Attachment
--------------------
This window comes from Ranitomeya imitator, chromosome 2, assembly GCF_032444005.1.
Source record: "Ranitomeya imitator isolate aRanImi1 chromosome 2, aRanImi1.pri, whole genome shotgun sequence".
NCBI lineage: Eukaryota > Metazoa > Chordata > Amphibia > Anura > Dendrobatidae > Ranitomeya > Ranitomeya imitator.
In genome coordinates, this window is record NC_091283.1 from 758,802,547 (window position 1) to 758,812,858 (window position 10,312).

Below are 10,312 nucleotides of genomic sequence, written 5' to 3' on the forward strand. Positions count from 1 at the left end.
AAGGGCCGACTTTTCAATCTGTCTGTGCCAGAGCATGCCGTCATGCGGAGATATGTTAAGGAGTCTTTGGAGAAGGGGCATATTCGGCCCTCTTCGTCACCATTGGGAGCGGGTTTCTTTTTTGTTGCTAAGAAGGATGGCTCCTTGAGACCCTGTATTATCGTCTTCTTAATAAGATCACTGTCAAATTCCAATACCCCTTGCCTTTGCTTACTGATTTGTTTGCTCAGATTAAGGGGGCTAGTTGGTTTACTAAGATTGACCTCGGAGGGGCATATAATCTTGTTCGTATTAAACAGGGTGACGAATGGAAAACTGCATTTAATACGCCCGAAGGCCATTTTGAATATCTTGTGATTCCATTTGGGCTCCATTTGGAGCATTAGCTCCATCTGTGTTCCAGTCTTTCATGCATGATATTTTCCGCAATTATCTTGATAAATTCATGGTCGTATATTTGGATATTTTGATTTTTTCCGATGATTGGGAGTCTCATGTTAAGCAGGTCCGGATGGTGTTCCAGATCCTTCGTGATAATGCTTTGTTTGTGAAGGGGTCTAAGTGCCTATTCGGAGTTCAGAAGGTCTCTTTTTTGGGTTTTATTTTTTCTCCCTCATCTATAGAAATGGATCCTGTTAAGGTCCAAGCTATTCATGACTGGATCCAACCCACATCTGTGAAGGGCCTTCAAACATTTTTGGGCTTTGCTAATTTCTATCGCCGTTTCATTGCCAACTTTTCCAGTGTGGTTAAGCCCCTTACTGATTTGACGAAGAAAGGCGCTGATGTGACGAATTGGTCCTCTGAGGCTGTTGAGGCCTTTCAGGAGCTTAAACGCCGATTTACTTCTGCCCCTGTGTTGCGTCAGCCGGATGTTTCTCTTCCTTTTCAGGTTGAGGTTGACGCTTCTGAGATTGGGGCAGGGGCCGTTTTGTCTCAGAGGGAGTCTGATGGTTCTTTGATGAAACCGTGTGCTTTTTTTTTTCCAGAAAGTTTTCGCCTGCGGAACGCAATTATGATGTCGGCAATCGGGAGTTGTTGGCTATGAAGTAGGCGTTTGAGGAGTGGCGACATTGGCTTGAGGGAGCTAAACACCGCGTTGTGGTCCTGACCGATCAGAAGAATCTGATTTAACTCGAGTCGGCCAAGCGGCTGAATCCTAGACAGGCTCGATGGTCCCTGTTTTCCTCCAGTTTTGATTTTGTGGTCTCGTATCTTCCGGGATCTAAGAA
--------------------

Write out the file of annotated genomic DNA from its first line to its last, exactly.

This window comes from Ranitomeya imitator, chromosome 2, assembly GCF_032444005.1.
Source record: "Ranitomeya imitator isolate aRanImi1 chromosome 2, aRanImi1.pri, whole genome shotgun sequence".
NCBI lineage: Eukaryota > Metazoa > Chordata > Amphibia > Anura > Dendrobatidae > Ranitomeya > Ranitomeya imitator.
In genome coordinates, this window is record NC_091283.1 from 758,802,547 (window position 1) to 758,812,858 (window position 10,312).

Below are 10,312 nucleotides of genomic sequence, written 5' to 3' on the forward strand. Positions count from 1 at the left end.
AAGGGCCGACTTTTCAATCTGTCTGTGCCAGAGCATGCCGTCATGCGGAGATATGTTAAGGAGTCTTTGGAGAAGGGGCATATTCGGCCCTCTTCGTCACCATTGGGAGCGGGTTTCTTTTTTGTTGCTAAGAAGGATGGCTCCTTGAGACCCTGTATTATCGTCTTCTTAATAAGATCACTGTCAAATTCCAATACCCCTTGCCTTTGCTTACTGATTTGTTTGCTCAGATTAAGGGGGCTAGTTGGTTTACTAAGATTGACCTCGGAGGGGCATATAATCTTGTTCGTATTAAACAGGGTGACGAATGGAAAACTGCATTTAATACGCCCGAAGGCCATTTTGAATATCTTGTGATTCCATTTGGGCTCCATTTGGAGCATTAGCTCCATCTGTGTTCCAGTCTTTCATGCATGATATTTTCCGCAATTATCTTGATAAATTCATGGTCGTATATTTGGATATTTTGATTTTTTCCGATGATTGGGAGTCTCATGTTAAGCAGGTCCGGATGGTGTTCCAGATCCTTCGTGATAATGCTTTGTTTGTGAAGGGGTCTAAGTGCCTATTCGGAGTTCAGAAGGTCTCTTTTTTGGGTTTTATTTTTTCTCCCTCATCTATAGAAATGGATCCTGTTAAGGTCCAAGCTATTCATGACTGGATCCAACCCACATCTGTGAAGGGCCTTCAAACATTTTTGGGCTTTGCTAATTTCTATCGCCGTTTCATTGCCAACTTTTCCAGTGTGGTTAAGCCCCTTACTGATTTGACGAAGAAAGGCGCTGATGTGACGAATTGGTCCTCTGAGGCTGTTGAGGCCTTTCAGGAGCTTAAACGCCGATTTACTTCTGCCCCTGTGTTGCGTCAGCCGGATGTTTCTCTTCCTTTTCAGGTTGAGGTTGACGCTTCTGAGATTGGGGCAGGGGCCGTTTTGTCTCAGAGGGAGTCTGATGGTTCTTTGATGAAACCGTGTGCTTTTTTTTTTCCAGAAAGTTTTCGCCTGCGGAACGCAATTATGATGTCGGCAATCGGGAGTTGTTGGCTATGAAGTAGGCGTTTGAGGAGTGGCGACATTGGCTTGAGGGAGCTAAACACCGCGTTGTGGTCCTGACCGATCAGAAGAATCTGATTTAACTCGAGTCGGCCAAGCGGCTGAATCCTAGACAGGCTCGATGGTCCCTGTTTTCCTCCAGTTTTGATTTTGTGGTCTCGTATCTTCCGGGATCTAAGAA